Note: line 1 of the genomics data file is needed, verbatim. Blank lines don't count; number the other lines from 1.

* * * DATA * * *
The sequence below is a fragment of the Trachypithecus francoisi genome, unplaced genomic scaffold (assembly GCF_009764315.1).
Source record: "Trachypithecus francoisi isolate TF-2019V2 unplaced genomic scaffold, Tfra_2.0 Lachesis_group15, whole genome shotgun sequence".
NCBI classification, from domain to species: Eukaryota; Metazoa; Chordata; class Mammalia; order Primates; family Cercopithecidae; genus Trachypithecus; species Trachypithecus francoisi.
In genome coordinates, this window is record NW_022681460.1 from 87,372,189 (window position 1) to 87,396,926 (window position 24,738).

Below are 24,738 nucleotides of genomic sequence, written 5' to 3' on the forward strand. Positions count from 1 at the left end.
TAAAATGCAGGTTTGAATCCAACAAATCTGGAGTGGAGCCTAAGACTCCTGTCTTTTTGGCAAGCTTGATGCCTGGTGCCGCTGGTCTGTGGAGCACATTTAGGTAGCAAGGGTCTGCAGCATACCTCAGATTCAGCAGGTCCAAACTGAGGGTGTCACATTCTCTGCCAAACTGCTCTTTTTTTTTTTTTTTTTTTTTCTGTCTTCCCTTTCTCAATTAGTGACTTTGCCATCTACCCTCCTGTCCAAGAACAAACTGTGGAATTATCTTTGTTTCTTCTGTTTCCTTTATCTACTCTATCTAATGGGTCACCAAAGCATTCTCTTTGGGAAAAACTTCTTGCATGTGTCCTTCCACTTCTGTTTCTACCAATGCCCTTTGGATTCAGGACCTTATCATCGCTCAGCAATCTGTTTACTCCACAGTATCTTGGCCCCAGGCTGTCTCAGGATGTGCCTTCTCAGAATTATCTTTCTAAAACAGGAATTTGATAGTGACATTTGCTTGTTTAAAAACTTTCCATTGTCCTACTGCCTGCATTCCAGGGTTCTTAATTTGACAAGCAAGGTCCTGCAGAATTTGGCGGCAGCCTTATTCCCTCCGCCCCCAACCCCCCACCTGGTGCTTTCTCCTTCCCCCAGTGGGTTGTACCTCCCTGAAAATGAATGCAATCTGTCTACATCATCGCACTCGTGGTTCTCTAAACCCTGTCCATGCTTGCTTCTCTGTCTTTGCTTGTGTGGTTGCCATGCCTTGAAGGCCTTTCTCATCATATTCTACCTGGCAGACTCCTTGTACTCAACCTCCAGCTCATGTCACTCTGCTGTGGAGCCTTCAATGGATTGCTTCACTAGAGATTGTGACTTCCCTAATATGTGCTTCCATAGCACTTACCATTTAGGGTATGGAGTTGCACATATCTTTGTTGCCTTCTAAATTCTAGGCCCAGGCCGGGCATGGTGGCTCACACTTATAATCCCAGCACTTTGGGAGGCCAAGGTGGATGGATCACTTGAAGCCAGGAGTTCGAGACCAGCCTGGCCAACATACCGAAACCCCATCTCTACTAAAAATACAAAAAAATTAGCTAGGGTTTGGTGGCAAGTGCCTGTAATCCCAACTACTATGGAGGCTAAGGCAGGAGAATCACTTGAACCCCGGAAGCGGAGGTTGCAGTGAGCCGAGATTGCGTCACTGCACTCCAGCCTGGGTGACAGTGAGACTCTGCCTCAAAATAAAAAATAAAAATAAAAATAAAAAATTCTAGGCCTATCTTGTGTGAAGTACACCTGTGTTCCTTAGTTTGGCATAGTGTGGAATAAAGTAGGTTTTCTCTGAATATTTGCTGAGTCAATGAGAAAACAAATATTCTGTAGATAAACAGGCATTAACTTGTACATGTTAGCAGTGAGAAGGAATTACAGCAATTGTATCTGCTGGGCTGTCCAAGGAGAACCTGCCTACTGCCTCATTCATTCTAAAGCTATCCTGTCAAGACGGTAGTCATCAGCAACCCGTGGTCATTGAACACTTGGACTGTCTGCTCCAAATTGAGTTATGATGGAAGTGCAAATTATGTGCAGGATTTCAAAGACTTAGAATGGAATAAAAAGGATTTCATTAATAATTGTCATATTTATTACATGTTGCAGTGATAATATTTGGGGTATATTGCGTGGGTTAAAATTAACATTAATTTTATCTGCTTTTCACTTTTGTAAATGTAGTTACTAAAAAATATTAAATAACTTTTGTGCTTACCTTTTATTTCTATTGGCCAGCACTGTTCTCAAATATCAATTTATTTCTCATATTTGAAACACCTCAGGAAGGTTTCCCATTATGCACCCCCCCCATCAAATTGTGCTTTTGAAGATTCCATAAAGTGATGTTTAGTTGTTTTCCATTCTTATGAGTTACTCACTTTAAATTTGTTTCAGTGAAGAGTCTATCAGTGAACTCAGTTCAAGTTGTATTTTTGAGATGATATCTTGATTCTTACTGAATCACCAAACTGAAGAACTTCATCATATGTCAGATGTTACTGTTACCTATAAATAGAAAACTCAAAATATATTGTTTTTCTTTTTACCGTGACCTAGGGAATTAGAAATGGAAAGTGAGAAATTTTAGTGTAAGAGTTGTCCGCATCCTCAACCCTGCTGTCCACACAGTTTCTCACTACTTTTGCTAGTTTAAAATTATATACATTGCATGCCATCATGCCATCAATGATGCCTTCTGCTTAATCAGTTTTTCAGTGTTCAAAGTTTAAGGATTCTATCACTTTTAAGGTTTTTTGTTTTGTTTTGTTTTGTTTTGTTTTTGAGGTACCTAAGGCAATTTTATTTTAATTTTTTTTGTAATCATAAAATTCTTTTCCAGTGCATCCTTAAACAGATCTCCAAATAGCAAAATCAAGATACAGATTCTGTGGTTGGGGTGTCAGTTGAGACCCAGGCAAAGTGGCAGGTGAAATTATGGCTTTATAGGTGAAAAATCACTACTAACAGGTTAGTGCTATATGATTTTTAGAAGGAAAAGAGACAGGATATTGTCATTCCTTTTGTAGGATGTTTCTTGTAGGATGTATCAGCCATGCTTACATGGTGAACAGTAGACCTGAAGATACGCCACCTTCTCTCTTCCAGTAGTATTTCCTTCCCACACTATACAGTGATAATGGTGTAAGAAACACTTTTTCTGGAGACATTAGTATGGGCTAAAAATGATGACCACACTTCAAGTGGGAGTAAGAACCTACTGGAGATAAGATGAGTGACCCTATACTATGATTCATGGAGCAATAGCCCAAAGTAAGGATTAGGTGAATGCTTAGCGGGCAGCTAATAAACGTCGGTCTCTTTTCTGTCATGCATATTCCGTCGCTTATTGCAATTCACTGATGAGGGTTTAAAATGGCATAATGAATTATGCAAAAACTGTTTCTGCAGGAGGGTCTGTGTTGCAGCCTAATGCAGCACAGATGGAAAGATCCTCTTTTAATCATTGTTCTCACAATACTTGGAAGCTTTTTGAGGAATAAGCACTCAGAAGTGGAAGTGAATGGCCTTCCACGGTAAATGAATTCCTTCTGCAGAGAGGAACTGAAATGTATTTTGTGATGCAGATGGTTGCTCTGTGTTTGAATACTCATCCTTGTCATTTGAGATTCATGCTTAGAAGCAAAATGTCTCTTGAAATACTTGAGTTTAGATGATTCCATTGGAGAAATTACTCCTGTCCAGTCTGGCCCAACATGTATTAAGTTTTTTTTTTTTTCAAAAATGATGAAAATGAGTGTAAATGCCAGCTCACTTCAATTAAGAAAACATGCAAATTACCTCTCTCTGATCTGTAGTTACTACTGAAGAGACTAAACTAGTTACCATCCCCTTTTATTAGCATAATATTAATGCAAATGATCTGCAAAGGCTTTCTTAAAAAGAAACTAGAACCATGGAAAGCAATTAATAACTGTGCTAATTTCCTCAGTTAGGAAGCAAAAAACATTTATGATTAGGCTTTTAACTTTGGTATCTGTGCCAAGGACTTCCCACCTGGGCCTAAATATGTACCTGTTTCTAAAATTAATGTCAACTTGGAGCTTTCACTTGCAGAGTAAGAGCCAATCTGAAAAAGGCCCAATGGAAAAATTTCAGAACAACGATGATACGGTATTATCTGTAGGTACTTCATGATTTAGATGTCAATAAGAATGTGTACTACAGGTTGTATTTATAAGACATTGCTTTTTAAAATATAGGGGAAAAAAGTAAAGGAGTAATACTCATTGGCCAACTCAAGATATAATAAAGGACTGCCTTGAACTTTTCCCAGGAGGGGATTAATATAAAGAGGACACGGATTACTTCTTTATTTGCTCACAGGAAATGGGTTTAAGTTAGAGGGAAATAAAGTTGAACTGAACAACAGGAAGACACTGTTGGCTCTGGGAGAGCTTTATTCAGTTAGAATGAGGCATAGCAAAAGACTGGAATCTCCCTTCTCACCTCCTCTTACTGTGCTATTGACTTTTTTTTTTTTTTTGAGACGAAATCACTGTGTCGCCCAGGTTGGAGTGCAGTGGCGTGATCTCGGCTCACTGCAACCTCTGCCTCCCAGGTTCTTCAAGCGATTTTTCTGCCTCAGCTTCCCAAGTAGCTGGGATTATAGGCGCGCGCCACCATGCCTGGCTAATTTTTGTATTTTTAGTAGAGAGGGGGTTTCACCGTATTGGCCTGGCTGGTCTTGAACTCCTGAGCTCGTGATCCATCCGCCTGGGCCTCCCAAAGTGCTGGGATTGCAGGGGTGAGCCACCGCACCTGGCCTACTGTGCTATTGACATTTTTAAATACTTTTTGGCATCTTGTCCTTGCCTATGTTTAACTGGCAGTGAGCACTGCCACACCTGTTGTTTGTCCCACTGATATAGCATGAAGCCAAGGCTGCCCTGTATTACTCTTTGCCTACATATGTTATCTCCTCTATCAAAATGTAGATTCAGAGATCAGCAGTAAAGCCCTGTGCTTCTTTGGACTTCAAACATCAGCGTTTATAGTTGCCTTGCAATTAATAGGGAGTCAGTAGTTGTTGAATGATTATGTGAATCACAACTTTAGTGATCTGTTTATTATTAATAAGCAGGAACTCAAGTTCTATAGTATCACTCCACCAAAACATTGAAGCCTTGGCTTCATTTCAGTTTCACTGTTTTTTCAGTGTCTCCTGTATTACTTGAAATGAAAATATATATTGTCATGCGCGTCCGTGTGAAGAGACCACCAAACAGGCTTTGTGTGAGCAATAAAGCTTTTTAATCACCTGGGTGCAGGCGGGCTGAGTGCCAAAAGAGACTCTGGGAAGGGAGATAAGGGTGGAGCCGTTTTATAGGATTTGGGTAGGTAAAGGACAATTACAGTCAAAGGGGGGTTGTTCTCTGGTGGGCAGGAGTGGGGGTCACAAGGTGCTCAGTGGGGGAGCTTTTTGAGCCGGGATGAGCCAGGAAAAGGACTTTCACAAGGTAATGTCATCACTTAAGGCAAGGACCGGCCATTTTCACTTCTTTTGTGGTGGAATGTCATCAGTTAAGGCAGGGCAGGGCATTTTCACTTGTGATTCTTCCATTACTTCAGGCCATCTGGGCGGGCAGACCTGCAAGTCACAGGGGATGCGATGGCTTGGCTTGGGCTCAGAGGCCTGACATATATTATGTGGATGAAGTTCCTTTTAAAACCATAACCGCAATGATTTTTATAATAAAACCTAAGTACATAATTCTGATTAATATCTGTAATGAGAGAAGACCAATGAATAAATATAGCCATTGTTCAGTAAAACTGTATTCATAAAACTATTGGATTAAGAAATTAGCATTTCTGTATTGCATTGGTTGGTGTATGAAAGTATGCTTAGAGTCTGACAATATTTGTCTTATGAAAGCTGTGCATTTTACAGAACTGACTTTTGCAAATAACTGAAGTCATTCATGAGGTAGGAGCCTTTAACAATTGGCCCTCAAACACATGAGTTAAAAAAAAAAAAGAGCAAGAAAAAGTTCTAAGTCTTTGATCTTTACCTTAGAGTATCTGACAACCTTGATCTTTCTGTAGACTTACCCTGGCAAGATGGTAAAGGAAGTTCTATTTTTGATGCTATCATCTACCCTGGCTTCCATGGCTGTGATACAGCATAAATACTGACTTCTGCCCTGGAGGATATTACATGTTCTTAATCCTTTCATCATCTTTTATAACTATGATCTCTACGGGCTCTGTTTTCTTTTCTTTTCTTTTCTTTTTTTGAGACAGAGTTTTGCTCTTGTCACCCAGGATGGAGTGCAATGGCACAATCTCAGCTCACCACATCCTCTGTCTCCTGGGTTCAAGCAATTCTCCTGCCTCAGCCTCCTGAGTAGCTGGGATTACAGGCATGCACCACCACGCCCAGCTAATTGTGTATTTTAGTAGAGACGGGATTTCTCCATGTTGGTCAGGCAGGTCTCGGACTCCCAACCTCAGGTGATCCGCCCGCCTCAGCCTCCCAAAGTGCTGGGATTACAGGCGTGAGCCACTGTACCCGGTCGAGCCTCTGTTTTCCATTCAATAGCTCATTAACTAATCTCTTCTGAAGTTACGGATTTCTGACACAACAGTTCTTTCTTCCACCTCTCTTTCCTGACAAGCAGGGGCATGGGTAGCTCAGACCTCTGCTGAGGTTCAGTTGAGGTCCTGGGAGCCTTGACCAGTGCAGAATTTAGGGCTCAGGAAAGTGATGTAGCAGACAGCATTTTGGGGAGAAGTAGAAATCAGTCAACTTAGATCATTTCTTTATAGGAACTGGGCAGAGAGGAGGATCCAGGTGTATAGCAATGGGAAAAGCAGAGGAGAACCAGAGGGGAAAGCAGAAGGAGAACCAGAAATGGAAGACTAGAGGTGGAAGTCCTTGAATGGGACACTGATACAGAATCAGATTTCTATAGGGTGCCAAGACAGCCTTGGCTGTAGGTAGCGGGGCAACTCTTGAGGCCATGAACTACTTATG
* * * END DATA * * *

The sequence below is a fragment of the Trachypithecus francoisi genome, unplaced genomic scaffold (assembly GCF_009764315.1).